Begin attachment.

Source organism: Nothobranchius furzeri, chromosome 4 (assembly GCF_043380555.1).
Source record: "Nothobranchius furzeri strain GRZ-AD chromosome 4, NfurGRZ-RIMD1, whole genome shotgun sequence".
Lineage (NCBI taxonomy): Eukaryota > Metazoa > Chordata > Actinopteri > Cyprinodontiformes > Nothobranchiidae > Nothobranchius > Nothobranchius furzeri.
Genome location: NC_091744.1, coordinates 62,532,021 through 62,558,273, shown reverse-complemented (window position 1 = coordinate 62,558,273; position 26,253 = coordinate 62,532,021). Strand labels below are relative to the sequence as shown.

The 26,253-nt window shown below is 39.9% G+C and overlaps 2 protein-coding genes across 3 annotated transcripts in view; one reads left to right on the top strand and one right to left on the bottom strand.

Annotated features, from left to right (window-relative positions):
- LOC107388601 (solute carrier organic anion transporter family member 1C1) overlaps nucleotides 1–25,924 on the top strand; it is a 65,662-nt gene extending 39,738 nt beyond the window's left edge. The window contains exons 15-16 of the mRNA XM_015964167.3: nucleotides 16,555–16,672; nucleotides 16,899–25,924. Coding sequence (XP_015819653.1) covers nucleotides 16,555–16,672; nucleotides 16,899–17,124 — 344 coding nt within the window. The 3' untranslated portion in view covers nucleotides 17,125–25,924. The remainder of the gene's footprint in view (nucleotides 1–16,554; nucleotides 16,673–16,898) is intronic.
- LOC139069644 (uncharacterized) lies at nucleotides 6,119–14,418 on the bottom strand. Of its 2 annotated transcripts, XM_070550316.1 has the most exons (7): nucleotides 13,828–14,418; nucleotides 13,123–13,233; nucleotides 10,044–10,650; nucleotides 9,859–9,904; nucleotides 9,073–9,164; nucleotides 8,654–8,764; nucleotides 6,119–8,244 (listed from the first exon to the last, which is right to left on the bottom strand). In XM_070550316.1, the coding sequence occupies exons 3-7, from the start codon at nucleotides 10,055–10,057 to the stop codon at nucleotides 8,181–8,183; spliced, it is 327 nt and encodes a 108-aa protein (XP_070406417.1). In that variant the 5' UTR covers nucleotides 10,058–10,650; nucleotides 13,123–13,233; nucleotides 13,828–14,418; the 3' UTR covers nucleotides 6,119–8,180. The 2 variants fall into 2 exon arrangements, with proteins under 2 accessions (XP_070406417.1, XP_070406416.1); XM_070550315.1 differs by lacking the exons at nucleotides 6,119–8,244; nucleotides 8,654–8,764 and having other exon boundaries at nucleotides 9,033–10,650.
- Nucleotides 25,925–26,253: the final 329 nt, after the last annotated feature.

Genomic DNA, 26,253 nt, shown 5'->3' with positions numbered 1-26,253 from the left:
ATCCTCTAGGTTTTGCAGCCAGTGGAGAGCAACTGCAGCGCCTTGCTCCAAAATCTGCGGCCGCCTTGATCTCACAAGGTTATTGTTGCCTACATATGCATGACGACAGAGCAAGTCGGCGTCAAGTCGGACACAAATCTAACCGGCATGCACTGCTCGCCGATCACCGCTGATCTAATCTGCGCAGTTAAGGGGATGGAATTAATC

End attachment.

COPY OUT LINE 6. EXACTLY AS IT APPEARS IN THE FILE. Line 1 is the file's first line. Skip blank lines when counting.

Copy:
Annotated features, from left to right (window-relative positions):